My stepdaughter and two of her close friends from college are all working in Europe. The SD is teaching English in Berlin, Friend 1 is in a dance troupe in Brussels (with a degree in math, go figure), and Friend 2 is an independent filmmaker in Romania. I’m a little astonished at how easily they seem to have worked it. When I was approaching college graduation, in early 1980, I knew nobody who was able to do that. And people did ask about it, but were generally told to forget about it unless there was no citizen of the country you wanted to move to, who could do the job you wanted to do. Or unless you were one of five people in the world with your skill level. Or unless you were marrying a citizen. Pretty much, you had to find some way to live in the country for months or years, without being able to earn a living, and then you could be considered for permanent residency, and the right to work.
But these young women just made it happen. Granted I don’t know all the details of Friend 1 & 2’s particular situations, or if they had some sort of special “in”, but I do wonder.
Trapped in the banality of SoCal.
Well, I don’t think its all that hard to get a work visa to teach English (there are entire websites devoted to English-Teaching work/trave – it is my impression that the school that ires you helps with the process) and many countries have special visas for people who work in the arts. Also, if you have a medical degree (incl veterinary in some countries), you can work whereever you like.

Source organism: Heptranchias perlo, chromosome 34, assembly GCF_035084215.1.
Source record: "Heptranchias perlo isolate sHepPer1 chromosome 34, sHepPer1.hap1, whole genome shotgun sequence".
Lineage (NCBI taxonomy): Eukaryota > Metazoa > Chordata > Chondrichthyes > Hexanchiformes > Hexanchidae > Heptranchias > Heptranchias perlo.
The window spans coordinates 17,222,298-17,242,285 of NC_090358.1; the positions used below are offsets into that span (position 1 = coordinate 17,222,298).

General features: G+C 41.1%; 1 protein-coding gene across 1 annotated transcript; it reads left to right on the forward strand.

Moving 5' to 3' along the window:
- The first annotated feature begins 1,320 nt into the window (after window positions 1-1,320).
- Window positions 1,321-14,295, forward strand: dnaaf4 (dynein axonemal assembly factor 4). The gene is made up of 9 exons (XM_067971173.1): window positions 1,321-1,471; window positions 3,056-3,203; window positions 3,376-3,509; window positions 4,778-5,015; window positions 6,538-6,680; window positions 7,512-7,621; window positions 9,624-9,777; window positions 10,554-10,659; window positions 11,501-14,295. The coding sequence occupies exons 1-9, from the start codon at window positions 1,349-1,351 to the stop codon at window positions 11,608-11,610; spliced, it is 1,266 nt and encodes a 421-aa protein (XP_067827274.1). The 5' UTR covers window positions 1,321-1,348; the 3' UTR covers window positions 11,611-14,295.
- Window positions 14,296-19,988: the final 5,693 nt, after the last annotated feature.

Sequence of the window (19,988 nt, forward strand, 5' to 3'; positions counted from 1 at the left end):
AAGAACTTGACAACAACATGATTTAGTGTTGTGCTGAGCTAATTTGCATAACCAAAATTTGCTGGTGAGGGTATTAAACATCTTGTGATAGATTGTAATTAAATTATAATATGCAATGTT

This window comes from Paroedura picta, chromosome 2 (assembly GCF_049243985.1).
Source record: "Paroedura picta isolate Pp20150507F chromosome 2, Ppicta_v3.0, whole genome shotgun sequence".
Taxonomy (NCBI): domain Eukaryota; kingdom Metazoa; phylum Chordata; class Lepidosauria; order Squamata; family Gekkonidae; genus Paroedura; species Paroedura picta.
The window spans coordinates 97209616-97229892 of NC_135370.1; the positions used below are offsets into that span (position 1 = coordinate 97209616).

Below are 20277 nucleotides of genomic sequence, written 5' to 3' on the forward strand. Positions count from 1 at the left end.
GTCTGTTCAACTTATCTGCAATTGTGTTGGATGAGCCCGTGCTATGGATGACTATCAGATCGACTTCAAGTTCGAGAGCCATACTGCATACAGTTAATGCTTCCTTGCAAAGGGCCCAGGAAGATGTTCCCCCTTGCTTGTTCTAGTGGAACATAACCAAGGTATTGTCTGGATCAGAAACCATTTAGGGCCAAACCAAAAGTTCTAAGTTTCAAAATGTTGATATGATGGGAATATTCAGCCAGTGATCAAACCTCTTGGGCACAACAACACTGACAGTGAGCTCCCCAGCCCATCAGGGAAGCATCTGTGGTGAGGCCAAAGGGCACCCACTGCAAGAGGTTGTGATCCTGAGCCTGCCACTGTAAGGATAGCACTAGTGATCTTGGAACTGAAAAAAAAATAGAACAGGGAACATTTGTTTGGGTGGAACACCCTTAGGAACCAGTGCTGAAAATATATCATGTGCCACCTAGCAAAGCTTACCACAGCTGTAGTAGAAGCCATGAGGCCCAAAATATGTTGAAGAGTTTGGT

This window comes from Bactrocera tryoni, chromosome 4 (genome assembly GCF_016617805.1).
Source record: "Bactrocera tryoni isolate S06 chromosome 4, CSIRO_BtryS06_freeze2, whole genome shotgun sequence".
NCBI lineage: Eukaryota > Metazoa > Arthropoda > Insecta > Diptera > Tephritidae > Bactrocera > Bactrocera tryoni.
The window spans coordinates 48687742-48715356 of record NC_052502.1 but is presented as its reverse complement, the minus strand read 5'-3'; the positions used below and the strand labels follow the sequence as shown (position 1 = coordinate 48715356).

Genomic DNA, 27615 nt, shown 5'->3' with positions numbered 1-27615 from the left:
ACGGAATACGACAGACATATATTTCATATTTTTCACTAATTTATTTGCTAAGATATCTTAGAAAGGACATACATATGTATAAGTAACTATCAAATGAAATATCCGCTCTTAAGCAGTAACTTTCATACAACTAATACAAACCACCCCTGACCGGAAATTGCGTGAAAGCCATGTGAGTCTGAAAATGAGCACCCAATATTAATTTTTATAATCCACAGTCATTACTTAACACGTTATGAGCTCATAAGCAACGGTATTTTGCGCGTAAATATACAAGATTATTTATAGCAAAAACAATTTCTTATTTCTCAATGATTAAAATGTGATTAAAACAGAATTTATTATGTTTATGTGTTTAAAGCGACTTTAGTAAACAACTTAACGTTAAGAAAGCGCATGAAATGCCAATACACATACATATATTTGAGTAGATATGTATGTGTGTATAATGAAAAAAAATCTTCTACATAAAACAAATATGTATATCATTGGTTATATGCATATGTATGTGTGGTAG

If you’re just “regular” and don’t want to teach English, I think it can still be challenging, though if you want to move to Ireland, it seems quite a lot easier – there are “Work in Ireland!” ads on the NYC subways! Maybe that’s just for people in IT though.
I worked in Hungary for 5 years, and it was just a matter of filling out some forms and getting a company to sponsor you. (I worked for an English-language business publication, so it was pretty easy to justify my presence there.) That said, it was plenty easy for anyone who wanted to pick up and teach English to just work there. Things have changed a little over the last ten years (when pretty much anyone who wanted to teach English could just settle in and teach.) The better schools are demanding actual teaching qualifications, for one, but you can still make a go of it on your own.
Eastern Europe, at least, did not and still does not keep very close tabs on visas. As long as you were freelancing or working in a cash economy, you only had to leave the country every few months to keep up on your “tourist” visa. I worked there 2 years with all the appropriate paperwork, and 3 years semi-legally (I was registered with the government press office, but did not have a residence permit, which was technically required.) It was not difficult at all.